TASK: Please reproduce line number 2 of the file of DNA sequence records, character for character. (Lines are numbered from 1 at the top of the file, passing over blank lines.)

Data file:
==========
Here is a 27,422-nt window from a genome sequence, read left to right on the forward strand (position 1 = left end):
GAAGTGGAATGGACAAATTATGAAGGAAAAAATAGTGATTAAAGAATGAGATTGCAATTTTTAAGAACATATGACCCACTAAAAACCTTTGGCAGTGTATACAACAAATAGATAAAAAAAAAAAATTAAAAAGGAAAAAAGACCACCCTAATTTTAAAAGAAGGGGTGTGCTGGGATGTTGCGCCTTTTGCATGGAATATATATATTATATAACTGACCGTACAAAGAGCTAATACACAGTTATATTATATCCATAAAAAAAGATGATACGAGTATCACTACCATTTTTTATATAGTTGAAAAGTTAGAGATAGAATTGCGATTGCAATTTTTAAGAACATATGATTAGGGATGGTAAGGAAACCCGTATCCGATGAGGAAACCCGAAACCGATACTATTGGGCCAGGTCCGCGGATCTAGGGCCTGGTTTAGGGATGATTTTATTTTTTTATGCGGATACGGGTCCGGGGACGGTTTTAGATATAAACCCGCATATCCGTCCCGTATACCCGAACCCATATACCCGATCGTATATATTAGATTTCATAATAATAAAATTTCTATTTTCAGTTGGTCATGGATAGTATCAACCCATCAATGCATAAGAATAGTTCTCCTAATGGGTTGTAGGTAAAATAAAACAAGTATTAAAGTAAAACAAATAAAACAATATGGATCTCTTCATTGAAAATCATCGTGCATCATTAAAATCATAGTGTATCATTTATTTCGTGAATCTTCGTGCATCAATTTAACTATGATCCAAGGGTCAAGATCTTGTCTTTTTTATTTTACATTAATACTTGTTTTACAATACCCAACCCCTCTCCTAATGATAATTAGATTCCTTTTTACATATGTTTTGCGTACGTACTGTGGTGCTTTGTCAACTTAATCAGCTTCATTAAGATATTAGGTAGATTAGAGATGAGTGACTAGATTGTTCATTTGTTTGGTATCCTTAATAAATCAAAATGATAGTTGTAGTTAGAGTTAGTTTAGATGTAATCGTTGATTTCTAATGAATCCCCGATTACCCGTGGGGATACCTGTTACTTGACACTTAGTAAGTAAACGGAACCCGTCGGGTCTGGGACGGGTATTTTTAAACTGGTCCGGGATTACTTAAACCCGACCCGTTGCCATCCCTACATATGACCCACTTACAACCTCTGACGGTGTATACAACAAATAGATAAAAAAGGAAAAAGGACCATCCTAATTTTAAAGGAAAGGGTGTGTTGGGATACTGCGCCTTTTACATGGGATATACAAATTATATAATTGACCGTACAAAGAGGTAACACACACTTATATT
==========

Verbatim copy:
GAAGTGGAATGGACAAATTATGAAGGAAAAAATAGTGATTAAAGAATGAGATTGCAATTTTTAAGAACATATGACCCACTAAAAACCTTTGGCAGTGTATACAACAAATAGATAAAAAAAAAAAATTAAAAAGGAAAAAAGACCACCCTAATTTTAAAAGAAGGGGTGTGCTGGGATGTTGCGCCTTTTGCATGGAATATATATATTATATAACTGACCGTACAAAGAGCTAATACACAGTTATATTATATCCATAAAAAAAGATGATACGAGTATCACTACCATTTTTTATATAGTTGAAAAGTTAGAGATAGAATTGCGATTGCAATTTTTAAGAACATATGATTAGGGATGGTAAGGAAACCCGTATCCGATGAGGAAACCCGAAACCGATACTATTGGGCCAGGTCCGCGGATCTAGGGCCTGGTTTAGGGATGATTTTATTTTTTTATGCGGATACGGGTCCGGGGACGGTTTTAGATATAAACCCGCATATCCGTCCCGTATACCCGAACCCATATACCCGATCGTATATATTAGATTTCATAATAATAAAATTTCTATTTTCAGTTGGTCATGGATAGTATCAACCCATCAATGCATAAGAATAGTTCTCCTAATGGGTTGTAGGTAAAATAAAACAAGTATTAAAGTAAAACAAATAAAACAATATGGATCTCTTCATTGAAAATCATCGTGCATCATTAAAATCATAGTGTATCATTTATTTCGTGAATCTTCGTGCATCAATTTAACTATGATCCAAGGGTCAAGATCTTGTCTTTTTTATTTTACATTAATACTTGTTTTACAATACCCAACCCCTCTCCTAATGATAATTAGATTCCTTTTTACATATGTTTTGCGTACGTACTGTGGTGCTTTGTCAACTTAATCAGCTTCATTAAGATATTAGGTAGATTAGAGATGAGTGACTAGATTGTTCATTTGTTTGGTATCCTTAATAAATCAAAATGATAGTTGTAGTTAGAGTTAGTTTAGATGTAATCGTTGATTTCTAATGAATCCCCGATTACCCGTGGGGATACCTGTTACTTGACACTTAGTAAGTAAACGGAACCCGTCGGGTCTGGGACGGGTATTTTTAAACTGGTCCGGGATTACTTAAACCCGACCCGTTGCCATCCCTACATATGACCCACTTACAACCTCTGACGGTGTATACAACAAATAGATAAAAAAGGAAAAAGGACCATCCTAATTTTAAAGGAAAGGGTGTGTTGGGATACTGCGCCTTTTACATGGGATATACAAATTATATAATTGACCGTACAAAGAGGTAACACACACTTATATT